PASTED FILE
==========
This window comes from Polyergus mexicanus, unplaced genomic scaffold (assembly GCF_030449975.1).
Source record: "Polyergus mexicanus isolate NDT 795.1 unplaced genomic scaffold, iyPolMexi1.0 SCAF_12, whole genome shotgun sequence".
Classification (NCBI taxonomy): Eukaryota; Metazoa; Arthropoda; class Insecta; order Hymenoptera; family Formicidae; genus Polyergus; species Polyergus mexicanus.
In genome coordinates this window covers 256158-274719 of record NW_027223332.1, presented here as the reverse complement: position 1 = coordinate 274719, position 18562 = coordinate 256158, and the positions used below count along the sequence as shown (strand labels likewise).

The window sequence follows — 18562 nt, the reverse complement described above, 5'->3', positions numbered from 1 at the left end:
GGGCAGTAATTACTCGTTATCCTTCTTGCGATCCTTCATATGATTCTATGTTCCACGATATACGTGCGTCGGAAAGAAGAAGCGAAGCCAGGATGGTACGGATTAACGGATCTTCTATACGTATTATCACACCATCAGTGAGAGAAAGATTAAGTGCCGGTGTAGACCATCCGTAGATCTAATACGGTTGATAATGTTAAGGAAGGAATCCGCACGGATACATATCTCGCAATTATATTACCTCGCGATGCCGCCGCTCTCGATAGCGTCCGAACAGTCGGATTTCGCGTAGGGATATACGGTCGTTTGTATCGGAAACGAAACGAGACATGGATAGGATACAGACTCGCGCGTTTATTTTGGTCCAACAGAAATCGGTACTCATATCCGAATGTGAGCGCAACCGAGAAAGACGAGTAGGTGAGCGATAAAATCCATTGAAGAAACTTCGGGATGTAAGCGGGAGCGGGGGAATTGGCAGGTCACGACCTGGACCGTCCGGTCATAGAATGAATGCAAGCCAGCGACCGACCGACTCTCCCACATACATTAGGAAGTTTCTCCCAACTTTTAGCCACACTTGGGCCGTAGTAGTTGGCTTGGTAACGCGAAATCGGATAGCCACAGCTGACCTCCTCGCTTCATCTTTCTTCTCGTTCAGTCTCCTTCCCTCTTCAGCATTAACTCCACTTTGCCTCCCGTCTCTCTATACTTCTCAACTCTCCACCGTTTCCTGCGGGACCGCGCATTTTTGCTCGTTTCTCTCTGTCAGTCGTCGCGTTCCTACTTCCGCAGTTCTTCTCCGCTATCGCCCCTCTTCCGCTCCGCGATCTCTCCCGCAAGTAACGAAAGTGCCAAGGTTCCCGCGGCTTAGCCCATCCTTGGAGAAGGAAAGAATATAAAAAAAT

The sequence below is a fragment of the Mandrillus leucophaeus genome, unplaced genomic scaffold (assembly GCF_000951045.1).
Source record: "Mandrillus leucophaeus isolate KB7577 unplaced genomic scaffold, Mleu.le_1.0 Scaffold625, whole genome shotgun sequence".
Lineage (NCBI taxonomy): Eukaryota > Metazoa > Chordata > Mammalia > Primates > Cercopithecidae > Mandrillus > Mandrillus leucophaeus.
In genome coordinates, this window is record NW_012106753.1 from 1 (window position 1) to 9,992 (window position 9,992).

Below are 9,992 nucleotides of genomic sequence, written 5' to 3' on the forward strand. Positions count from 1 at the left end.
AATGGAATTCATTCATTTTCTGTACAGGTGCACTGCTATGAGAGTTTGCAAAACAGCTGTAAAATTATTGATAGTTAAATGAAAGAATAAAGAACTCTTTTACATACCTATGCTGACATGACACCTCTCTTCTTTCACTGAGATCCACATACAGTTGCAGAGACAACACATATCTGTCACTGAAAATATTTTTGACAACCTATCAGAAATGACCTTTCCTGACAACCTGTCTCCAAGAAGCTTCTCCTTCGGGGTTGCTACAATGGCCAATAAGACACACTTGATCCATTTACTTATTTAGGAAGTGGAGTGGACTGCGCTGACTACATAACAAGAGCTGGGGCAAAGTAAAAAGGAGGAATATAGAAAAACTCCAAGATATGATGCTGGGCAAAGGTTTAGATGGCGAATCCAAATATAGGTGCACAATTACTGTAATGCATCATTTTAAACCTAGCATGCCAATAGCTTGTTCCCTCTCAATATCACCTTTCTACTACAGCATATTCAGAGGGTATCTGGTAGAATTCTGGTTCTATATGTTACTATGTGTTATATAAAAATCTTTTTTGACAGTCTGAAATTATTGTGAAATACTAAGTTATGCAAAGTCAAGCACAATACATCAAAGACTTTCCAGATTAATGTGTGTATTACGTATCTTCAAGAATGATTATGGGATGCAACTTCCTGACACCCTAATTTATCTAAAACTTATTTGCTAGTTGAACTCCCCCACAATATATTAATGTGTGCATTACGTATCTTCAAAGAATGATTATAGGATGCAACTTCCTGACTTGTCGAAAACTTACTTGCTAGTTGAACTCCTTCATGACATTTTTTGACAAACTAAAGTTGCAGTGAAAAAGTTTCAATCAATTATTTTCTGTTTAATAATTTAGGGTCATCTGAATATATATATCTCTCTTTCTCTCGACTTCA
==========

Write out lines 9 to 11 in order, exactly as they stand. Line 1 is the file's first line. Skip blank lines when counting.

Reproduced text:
Lineage (NCBI taxonomy): Eukaryota > Metazoa > Chordata > Mammalia > Primates > Cercopithecidae > Mandrillus > Mandrillus leucophaeus.
In genome coordinates, this window is record NW_012106753.1 from 1 (window position 1) to 9,992 (window position 9,992).

Below are 9,992 nucleotides of genomic sequence, written 5' to 3' on the forward strand. Positions count from 1 at the left end.